Tumor-necrosis-factor-alpha-gene-deficient mice have improved cardiac function through reduction of intercellular adhesion molecule-1 in myocardial infarction.
ABSTRACT Tumor necrosis factor (TNF)-alpha is linked to the pathogenesis of cardiovascular diseases, but how it affects myocardial infarction (MI), so the present study examined the effects of TNF-alpha and the involvement of intercellular adhesion molecule (ICAM)-1 on MI.
Left coronary arteries of C57BL/6 wild type (WT) and TNF-alpha knockout (KO) mice were ligated and the mice were killed 1, 3, and 7 days later. Fractional shortening on echocardiography of the KO mice was significantly higher than that of the WT mice from day 1 to 7 (p<0.01). The ICAM-1 mRNA in the infarcted area of the KO mice was significantly lower than that of the WT from day 1 (p<0.01) to 7. In immunohistochemistry, the expression of ICAM-1 was weaker in the KO than in the WT mice. The number of neutrophils in the KO mice peaked at day 1, but even this peak level failed to reach the levels in the infarcted (p<0.01) and peri-infarcted areas (p<0.05) in the WT. The number of macrophages in the KO mice peaked at day 7, but this peak level failed to reach the levels in the infarcted (p<0.01) and peri-infarcted areas (p<0.05) in the WT.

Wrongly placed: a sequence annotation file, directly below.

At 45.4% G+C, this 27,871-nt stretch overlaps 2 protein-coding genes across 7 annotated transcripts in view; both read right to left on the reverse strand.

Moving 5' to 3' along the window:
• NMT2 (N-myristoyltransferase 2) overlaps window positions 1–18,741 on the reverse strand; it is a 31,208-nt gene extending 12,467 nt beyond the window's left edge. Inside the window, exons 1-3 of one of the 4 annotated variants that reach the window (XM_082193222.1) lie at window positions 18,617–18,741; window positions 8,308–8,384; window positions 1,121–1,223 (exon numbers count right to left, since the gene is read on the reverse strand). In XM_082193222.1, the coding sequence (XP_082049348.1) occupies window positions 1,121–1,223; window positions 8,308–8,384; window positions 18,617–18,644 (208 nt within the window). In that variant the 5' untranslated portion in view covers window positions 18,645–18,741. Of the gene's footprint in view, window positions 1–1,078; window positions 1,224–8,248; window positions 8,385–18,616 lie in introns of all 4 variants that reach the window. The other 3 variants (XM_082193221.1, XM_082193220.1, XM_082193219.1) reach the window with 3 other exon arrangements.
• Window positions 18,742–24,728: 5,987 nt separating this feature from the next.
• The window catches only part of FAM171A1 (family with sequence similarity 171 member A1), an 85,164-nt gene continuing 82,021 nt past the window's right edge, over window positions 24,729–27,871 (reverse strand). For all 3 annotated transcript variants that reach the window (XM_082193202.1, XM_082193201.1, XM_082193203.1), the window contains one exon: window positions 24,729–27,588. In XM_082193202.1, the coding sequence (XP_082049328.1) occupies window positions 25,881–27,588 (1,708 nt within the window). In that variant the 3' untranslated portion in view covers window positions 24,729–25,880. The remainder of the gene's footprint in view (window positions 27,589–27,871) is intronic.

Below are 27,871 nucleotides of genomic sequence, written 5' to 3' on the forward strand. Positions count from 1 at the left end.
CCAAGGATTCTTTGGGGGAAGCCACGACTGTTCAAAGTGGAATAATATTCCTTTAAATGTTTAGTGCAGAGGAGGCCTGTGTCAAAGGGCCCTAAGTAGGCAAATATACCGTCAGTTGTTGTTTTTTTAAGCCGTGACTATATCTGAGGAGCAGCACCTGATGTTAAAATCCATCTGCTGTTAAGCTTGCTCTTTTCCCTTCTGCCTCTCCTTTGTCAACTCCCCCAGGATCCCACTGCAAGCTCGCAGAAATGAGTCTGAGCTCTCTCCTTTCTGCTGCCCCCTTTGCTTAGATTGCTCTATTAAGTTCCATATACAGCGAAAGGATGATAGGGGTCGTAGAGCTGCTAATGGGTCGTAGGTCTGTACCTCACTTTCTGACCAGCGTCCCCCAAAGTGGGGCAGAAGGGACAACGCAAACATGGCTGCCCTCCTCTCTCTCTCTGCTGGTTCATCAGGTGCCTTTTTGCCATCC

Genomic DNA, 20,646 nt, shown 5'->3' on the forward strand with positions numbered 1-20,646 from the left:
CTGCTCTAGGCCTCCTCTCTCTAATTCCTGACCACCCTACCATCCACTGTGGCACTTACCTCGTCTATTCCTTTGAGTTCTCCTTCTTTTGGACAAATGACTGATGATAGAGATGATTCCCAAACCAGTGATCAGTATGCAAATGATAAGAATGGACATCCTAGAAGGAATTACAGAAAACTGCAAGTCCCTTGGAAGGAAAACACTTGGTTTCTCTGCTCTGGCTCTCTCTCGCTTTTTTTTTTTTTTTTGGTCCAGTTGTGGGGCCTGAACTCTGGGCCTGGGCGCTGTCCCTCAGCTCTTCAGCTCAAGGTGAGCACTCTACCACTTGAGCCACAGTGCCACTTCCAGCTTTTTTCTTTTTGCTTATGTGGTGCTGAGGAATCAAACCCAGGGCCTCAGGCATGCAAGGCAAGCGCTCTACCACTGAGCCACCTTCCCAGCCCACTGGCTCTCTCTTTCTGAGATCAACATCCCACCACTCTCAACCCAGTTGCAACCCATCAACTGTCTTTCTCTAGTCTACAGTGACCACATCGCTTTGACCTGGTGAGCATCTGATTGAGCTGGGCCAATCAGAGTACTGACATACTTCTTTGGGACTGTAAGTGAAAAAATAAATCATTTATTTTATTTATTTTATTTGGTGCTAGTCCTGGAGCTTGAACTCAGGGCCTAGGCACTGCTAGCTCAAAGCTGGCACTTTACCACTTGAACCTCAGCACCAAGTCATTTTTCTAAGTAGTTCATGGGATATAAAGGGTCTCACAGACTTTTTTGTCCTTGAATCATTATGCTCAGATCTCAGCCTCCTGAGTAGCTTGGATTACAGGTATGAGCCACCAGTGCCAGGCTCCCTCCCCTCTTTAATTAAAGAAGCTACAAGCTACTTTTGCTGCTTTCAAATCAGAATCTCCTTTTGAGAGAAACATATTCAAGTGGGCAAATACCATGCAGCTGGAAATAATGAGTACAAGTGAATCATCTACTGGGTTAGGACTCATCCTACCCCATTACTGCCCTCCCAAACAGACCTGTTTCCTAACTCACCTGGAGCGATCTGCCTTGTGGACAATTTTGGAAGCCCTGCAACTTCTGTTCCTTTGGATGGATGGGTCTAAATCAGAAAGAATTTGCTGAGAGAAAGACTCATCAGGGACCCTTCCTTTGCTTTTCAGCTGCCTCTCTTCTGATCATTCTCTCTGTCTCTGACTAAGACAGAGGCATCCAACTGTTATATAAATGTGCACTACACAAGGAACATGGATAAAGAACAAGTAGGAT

In a permanent occlusion model of MI TNF-alpha decreased cardiac function and ameliorated myocardial remodeling through the induction of ICAM-1.